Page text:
1on1 with Alan Morgan at the UK Bingo Association
1on1 with Alan Morgan at the UK Bingo Association
Alan Morgan, director of Mecca Bingo, became chairman of the UK Bingo Association in January. TotallyGaming.com caught up with the leisure industry veteran, who discussed the challenges and opportunities currently facing the country’s land-based bingo sector.
Totally Gaming: Could you outline your career in the gaming industry prior to joining the UK Bingo Association?
Alan Morgan: I was appointed as managing director of Mecca Bingo – my first role in the gaming industry – three months before taking over as chairman of the Bingo Association. I have, however, spent many years in the retail, hospitality and leisure sectors, and I have found significant crossover between all these types of businesses.
The critical drivers are the same in them all, specifically: ensuring we have the highest calibre and well-trained teams; having a relevant customer proposition that is rooted in value and enjoyment; and delivering this in the most efficient way possible to deliver maximum shareholder return.
TG: What are your main responsibilities as chairman of the Bingo Association, and how would you summarise your first six months in office?
AM: My responsibilities as chair are to facilitate meetings of the Executive Council of the Bingo Association in an open and fair manner, ensuring procedures and protocols are followed.
Perhaps even more important than this, is my role in supporting the CEO in his efforts to lead the trade association and, when necessary, provide guidance and advice on key issues.
The first six months in office was largely spent building relationships with the Bingo Association team and the leaders of our industry to fully understand all the issues and opportunities while helping to address them.
TG: How would you assess the current state of the UK’s bingo sector? What are the main challenges, and how is the Bingo Association working to help the industry overcome these hurdles?
AM: The UK bingo sector is increasingly looking to diversify from its traditional model in the face of increased pressure from digital channels, the growth of in-home entertainment, the lingering economic impacts of austerity and subsequent lack of consumer confidence, which have hit our traditional customer base hard.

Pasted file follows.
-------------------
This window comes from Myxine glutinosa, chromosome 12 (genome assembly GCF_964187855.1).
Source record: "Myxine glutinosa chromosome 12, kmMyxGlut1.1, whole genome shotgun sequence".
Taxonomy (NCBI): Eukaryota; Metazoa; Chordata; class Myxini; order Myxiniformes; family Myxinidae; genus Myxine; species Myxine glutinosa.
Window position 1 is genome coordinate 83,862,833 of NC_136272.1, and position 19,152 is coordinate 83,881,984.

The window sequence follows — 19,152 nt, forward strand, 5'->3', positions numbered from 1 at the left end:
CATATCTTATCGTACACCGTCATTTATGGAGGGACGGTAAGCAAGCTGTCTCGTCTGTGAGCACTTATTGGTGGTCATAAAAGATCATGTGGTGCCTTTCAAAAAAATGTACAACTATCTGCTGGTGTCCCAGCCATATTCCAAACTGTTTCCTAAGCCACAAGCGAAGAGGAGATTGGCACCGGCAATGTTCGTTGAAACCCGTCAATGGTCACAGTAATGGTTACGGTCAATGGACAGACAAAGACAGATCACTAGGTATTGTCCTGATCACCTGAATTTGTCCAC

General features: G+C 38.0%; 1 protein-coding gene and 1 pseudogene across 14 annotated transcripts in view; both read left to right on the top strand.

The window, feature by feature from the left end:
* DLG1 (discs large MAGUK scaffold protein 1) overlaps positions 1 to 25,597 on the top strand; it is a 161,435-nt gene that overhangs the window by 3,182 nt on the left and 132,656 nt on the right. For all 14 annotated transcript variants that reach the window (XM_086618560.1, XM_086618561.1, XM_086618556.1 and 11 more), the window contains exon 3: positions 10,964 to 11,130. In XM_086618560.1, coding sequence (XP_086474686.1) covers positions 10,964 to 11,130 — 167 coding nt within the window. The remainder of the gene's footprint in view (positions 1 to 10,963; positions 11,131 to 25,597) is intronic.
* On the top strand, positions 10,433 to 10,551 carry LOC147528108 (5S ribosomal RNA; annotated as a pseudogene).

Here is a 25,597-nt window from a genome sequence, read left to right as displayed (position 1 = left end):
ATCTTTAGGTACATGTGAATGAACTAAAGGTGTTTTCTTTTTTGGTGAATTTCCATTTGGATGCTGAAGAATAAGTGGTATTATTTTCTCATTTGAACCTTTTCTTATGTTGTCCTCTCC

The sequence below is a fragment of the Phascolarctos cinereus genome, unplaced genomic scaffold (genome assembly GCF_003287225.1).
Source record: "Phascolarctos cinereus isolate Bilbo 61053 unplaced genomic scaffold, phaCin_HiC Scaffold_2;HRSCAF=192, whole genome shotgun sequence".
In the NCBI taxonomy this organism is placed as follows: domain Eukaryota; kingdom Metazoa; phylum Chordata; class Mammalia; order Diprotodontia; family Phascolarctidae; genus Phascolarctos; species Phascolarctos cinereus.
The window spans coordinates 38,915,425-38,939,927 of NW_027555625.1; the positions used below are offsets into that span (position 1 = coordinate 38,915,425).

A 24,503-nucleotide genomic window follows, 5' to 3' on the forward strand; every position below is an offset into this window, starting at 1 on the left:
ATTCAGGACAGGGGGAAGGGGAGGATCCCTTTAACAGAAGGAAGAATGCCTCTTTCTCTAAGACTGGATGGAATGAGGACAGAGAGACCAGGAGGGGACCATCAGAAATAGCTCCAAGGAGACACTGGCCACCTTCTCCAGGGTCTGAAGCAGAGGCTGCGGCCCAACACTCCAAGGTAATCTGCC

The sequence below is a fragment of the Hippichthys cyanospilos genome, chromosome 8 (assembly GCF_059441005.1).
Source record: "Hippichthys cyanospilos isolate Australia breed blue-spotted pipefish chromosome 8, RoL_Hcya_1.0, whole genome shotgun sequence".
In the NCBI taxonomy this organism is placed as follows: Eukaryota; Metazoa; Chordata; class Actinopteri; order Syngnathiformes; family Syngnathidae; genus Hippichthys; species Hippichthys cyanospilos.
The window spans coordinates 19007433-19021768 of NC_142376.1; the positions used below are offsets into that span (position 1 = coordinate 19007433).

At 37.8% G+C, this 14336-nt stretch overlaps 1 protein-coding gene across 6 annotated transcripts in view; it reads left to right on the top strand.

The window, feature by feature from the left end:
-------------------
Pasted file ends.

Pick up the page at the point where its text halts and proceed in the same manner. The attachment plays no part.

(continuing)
The main challenges the Bingo Association is dealing with are the renewed focus on social responsibility and attempting to find formats that satisfy the traditional regular core customer, whilst embracing the needs of younger and more infrequent customer visits.
On the former, the Bingo Association assists members by providing a whole range of tools such as self-exclusion and age verification services that keep them on the right side of the Licensing Code and Conditions of Practice (LCCP).
With regard to the latter, where there is industry agreement the association will lobby hard for freedoms that will help the industry evolve.
Currently, payment methods are high on the agenda for the industry. At a time when cash is disappearing on the high street, bingo clubs are not currently permitted to use electronic payments for example on fruit machines.
With the recent replacement of the new £1 coin we are only too aware of the business disruption and costs associated with retaining a cash only capability.
TG: What are your thoughts on the rise of the online bingo sector? Do you feel that all land-based operators should be exploring opportunities in iGaming?
AM: Online gaming has been a threat for many years, so it’s nothing new. Many retail bingo operators have an online presence. The trick is to link them together so they become mutually beneficial.
There are regulatory and fiscal hoops to jump through to make that happen, however it is the direction of travel.
No doubt many retail operators will continue to offer best-in-class traditional bingo clubs that offer an experience that online cannot replicate, but I expect the majority to migrate to a multi–channel offer over time.
TG: What’s top of the Bingo Association's agenda for the remainder of 2017?
AM: We’re focused on several agenda points at present. One is to see the conclusion of the divisive debate over B2 gaming machines. This ongoing saga does nothing to bring the industry together.
Linked to this item is a desire for bingo not to get caught up in any negative consequences from the ‘call for evidence’ or so-called Triennial Review issued by DCMS.
Bingo is largely social and low-stakes gaming. Assuming that bingo emerges from the consultation unscathed, the Bingo Association wishes to drive relaxation of rules around cashless payments, whilst at the same time assisting its members to build on the Bingo Association’s Social Responsibility Code of Conduct and the Gambling Commission’s consumer-first agenda – both of which have been designed to reduce the relatively low numbers of bingo players experiencing harm even further.